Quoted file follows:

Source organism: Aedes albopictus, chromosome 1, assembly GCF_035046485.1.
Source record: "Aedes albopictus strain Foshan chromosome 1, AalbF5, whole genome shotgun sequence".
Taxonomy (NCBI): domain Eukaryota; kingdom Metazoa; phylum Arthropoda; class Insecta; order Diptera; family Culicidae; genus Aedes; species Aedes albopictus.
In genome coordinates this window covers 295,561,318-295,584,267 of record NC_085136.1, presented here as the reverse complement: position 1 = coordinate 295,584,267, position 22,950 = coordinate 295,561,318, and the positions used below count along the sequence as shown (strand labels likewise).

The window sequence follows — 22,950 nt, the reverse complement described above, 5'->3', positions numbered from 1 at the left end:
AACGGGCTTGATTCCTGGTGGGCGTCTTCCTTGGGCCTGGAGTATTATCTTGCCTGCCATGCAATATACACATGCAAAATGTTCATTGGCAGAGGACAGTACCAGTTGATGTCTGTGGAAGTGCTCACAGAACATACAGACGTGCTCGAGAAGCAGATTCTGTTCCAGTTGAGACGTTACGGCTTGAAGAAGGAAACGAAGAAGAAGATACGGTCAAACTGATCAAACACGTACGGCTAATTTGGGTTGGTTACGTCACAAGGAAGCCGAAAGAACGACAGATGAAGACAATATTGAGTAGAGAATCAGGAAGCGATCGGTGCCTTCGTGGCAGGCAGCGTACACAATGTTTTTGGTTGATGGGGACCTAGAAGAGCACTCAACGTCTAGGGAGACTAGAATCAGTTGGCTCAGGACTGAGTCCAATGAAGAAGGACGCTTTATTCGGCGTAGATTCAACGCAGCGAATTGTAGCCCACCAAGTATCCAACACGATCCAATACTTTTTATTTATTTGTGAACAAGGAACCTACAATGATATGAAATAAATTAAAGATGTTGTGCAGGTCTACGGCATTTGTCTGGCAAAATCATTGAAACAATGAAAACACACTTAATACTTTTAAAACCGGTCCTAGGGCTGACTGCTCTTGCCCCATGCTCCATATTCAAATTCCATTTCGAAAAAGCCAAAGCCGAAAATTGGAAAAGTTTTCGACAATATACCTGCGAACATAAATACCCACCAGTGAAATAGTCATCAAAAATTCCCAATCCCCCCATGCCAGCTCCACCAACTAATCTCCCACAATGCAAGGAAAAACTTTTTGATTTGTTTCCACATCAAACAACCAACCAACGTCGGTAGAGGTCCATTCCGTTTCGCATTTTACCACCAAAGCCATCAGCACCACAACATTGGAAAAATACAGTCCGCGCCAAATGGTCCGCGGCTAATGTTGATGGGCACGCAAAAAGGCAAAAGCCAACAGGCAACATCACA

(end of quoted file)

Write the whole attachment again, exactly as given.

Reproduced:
Source organism: Aedes albopictus, chromosome 1, assembly GCF_035046485.1.
Source record: "Aedes albopictus strain Foshan chromosome 1, AalbF5, whole genome shotgun sequence".
Taxonomy (NCBI): domain Eukaryota; kingdom Metazoa; phylum Arthropoda; class Insecta; order Diptera; family Culicidae; genus Aedes; species Aedes albopictus.
In genome coordinates this window covers 295,561,318-295,584,267 of record NC_085136.1, presented here as the reverse complement: position 1 = coordinate 295,584,267, position 22,950 = coordinate 295,561,318, and the positions used below count along the sequence as shown (strand labels likewise).

The window sequence follows — 22,950 nt, the reverse complement described above, 5'->3', positions numbered from 1 at the left end:
AACGGGCTTGATTCCTGGTGGGCGTCTTCCTTGGGCCTGGAGTATTATCTTGCCTGCCATGCAATATACACATGCAAAATGTTCATTGGCAGAGGACAGTACCAGTTGATGTCTGTGGAAGTGCTCACAGAACATACAGACGTGCTCGAGAAGCAGATTCTGTTCCAGTTGAGACGTTACGGCTTGAAGAAGGAAACGAAGAAGAAGATACGGTCAAACTGATCAAACACGTACGGCTAATTTGGGTTGGTTACGTCACAAGGAAGCCGAAAGAACGACAGATGAAGACAATATTGAGTAGAGAATCAGGAAGCGATCGGTGCCTTCGTGGCAGGCAGCGTACACAATGTTTTTGGTTGATGGGGACCTAGAAGAGCACTCAACGTCTAGGGAGACTAGAATCAGTTGGCTCAGGACTGAGTCCAATGAAGAAGGACGCTTTATTCGGCGTAGATTCAACGCAGCGAATTGTAGCCCACCAAGTATCCAACACGATCCAATACTTTTTATTTATTTGTGAACAAGGAACCTACAATGATATGAAATAAATTAAAGATGTTGTGCAGGTCTACGGCATTTGTCTGGCAAAATCATTGAAACAATGAAAACACACTTAATACTTTTAAAACCGGTCCTAGGGCTGACTGCTCTTGCCCCATGCTCCATATTCAAATTCCATTTCGAAAAAGCCAAAGCCGAAAATTGGAAAAGTTTTCGACAATATACCTGCGAACATAAATACCCACCAGTGAAATAGTCATCAAAAATTCCCAATCCCCCCATGCCAGCTCCACCAACTAATCTCCCACAATGCAAGGAAAAACTTTTTGATTTGTTTCCACATCAAACAACCAACCAACGTCGGTAGAGGTCCATTCCGTTTCGCATTTTACCACCAAAGCCATCAGCACCACAACATTGGAAAAATACAGTCCGCGCCAAATGGTCCGCGGCTAATGTTGATGGGCACGCAAAAAGGCAAAAGCCAACAGGCAACATCACA